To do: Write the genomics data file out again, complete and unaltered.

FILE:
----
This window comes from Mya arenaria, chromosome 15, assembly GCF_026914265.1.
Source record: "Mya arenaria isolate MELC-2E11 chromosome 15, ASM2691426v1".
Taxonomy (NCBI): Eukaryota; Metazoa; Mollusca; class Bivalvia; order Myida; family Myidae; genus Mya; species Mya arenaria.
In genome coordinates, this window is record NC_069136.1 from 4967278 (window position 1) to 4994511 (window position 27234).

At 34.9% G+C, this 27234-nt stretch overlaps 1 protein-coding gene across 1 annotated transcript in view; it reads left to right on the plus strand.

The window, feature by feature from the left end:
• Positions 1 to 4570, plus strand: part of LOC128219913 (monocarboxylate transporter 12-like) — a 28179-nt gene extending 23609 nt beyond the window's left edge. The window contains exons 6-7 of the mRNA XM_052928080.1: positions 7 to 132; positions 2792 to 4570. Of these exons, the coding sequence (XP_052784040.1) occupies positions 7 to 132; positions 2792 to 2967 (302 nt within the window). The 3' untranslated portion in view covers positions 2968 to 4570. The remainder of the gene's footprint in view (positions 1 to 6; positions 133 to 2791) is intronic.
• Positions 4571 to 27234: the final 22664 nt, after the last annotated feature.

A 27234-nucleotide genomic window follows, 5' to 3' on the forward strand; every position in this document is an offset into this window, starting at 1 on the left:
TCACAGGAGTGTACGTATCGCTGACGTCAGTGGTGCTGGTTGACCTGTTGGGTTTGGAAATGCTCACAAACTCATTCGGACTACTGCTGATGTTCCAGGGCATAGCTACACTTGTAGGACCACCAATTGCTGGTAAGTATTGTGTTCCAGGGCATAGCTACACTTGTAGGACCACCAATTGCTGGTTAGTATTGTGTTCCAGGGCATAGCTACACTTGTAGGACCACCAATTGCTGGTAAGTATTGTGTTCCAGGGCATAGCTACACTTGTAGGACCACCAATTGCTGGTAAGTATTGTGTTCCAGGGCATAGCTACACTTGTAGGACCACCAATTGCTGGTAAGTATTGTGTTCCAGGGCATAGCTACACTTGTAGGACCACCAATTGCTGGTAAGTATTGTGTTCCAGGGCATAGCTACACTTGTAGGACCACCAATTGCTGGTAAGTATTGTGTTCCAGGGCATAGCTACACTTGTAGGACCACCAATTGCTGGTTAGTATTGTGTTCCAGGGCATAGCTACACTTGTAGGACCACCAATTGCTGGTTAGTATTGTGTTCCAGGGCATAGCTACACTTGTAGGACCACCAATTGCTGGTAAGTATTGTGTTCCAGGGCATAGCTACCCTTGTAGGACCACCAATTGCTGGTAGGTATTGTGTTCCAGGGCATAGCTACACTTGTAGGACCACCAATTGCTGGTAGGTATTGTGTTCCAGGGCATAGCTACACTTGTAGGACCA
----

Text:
This window comes from Mya arenaria, chromosome 15, assembly GCF_026914265.1.
Source record: "Mya arenaria isolate MELC-2E11 chromosome 15, ASM2691426v1".
Taxonomy (NCBI): Eukaryota; Metazoa; Mollusca; class Bivalvia; order Myida; family Myidae; genus Mya; species Mya arenaria.
In genome coordinates, this window is record NC_069136.1 from 4967278 (window position 1) to 4994511 (window position 27234).

At 34.9% G+C, this 27234-nt stretch overlaps 1 protein-coding gene across 1 annotated transcript in view; it reads left to right on the plus strand.

The window, feature by feature from the left end:
• Positions 1 to 4570, plus strand: part of LOC128219913 (monocarboxylate transporter 12-like) — a 28179-nt gene extending 23609 nt beyond the window's left edge. The window contains exons 6-7 of the mRNA XM_052928080.1: positions 7 to 132; positions 2792 to 4570. Of these exons, the coding sequence (XP_052784040.1) occupies positions 7 to 132; positions 2792 to 2967 (302 nt within the window). The 3' untranslated portion in view covers positions 2968 to 4570. The remainder of the gene's footprint in view (positions 1 to 6; positions 133 to 2791) is intronic.
• Positions 4571 to 27234: the final 22664 nt, after the last annotated feature.

A 27234-nucleotide genomic window follows, 5' to 3' on the forward strand; every position in this document is an offset into this window, starting at 1 on the left:
TCACAGGAGTGTACGTATCGCTGACGTCAGTGGTGCTGGTTGACCTGTTGGGTTTGGAAATGCTCACAAACTCATTCGGACTACTGCTGATGTTCCAGGGCATAGCTACACTTGTAGGACCACCAATTGCTGGTAAGTATTGTGTTCCAGGGCATAGCTACACTTGTAGGACCACCAATTGCTGGTTAGTATTGTGTTCCAGGGCATAGCTACACTTGTAGGACCACCAATTGCTGGTAAGTATTGTGTTCCAGGGCATAGCTACACTTGTAGGACCACCAATTGCTGGTAAGTATTGTGTTCCAGGGCATAGCTACACTTGTAGGACCACCAATTGCTGGTAAGTATTGTGTTCCAGGGCATAGCTACACTTGTAGGACCACCAATTGCTGGTAAGTATTGTGTTCCAGGGCATAGCTACACTTGTAGGACCACCAATTGCTGGTAAGTATTGTGTTCCAGGGCATAGCTACACTTGTAGGACCACCAATTGCTGGTTAGTATTGTGTTCCAGGGCATAGCTACACTTGTAGGACCACCAATTGCTGGTTAGTATTGTGTTCCAGGGCATAGCTACACTTGTAGGACCACCAATTGCTGGTAAGTATTGTGTTCCAGGGCATAGCTACCCTTGTAGGACCACCAATTGCTGGTAGGTATTGTGTTCCAGGGCATAGCTACACTTGTAGGACCACCAATTGCTGGTAGGTATTGTGTTCCAGGGCATAGCTACACTTGTAGGACCA